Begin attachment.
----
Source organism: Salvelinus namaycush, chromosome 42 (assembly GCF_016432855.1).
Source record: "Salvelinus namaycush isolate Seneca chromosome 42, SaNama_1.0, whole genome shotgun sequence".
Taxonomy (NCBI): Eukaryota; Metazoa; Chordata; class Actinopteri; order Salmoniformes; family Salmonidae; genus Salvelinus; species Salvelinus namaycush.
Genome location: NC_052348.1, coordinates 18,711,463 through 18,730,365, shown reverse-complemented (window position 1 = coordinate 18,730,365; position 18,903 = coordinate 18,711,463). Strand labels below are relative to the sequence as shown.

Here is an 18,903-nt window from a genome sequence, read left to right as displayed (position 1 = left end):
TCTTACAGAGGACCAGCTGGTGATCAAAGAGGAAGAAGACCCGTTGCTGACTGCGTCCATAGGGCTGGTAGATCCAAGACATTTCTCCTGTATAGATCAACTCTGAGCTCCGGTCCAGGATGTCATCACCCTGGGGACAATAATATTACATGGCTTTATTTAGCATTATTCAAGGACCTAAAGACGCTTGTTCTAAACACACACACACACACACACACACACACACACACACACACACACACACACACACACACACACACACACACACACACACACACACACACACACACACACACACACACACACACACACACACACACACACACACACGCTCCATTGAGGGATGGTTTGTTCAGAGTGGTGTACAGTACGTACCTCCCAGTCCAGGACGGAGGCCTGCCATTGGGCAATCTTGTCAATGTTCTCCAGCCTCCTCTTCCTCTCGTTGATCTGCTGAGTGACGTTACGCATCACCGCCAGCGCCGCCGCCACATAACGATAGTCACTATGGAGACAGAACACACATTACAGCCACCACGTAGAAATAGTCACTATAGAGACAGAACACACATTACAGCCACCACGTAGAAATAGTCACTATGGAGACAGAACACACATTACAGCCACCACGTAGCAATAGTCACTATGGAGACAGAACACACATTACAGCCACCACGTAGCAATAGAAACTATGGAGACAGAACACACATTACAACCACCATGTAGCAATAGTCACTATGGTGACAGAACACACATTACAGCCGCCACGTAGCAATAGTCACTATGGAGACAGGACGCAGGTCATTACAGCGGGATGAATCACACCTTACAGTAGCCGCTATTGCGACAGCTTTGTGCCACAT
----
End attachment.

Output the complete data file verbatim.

Source organism: Salvelinus namaycush, chromosome 42 (assembly GCF_016432855.1).
Source record: "Salvelinus namaycush isolate Seneca chromosome 42, SaNama_1.0, whole genome shotgun sequence".
Taxonomy (NCBI): Eukaryota; Metazoa; Chordata; class Actinopteri; order Salmoniformes; family Salmonidae; genus Salvelinus; species Salvelinus namaycush.
Genome location: NC_052348.1, coordinates 18,711,463 through 18,730,365, shown reverse-complemented (window position 1 = coordinate 18,730,365; position 18,903 = coordinate 18,711,463). Strand labels below are relative to the sequence as shown.

Here is an 18,903-nt window from a genome sequence, read left to right as displayed (position 1 = left end):
TCTTACAGAGGACCAGCTGGTGATCAAAGAGGAAGAAGACCCGTTGCTGACTGCGTCCATAGGGCTGGTAGATCCAAGACATTTCTCCTGTATAGATCAACTCTGAGCTCCGGTCCAGGATGTCATCACCCTGGGGACAATAATATTACATGGCTTTATTTAGCATTATTCAAGGACCTAAAGACGCTTGTTCTAAACACACACACACACACACACACACACACACACACACACACACACACACACACACACACACACACACACACACACACACACACACACACACACACACACACACACACACACACACACACACACACACACACACACGCTCCATTGAGGGATGGTTTGTTCAGAGTGGTGTACAGTACGTACCTCCCAGTCCAGGACGGAGGCCTGCCATTGGGCAATCTTGTCAATGTTCTCCAGCCTCCTCTTCCTCTCGTTGATCTGCTGAGTGACGTTACGCATCACCGCCAGCGCCGCCGCCACATAACGATAGTCACTATGGAGACAGAACACACATTACAGCCACCACGTAGAAATAGTCACTATAGAGACAGAACACACATTACAGCCACCACGTAGAAATAGTCACTATGGAGACAGAACACACATTACAGCCACCACGTAGCAATAGTCACTATGGAGACAGAACACACATTACAGCCACCACGTAGCAATAGAAACTATGGAGACAGAACACACATTACAACCACCATGTAGCAATAGTCACTATGGTGACAGAACACACATTACAGCCGCCACGTAGCAATAGTCACTATGGAGACAGGACGCAGGTCATTACAGCGGGATGAATCACACCTTACAGTAGCCGCTATTGCGACAGCTTTGTGCCACAT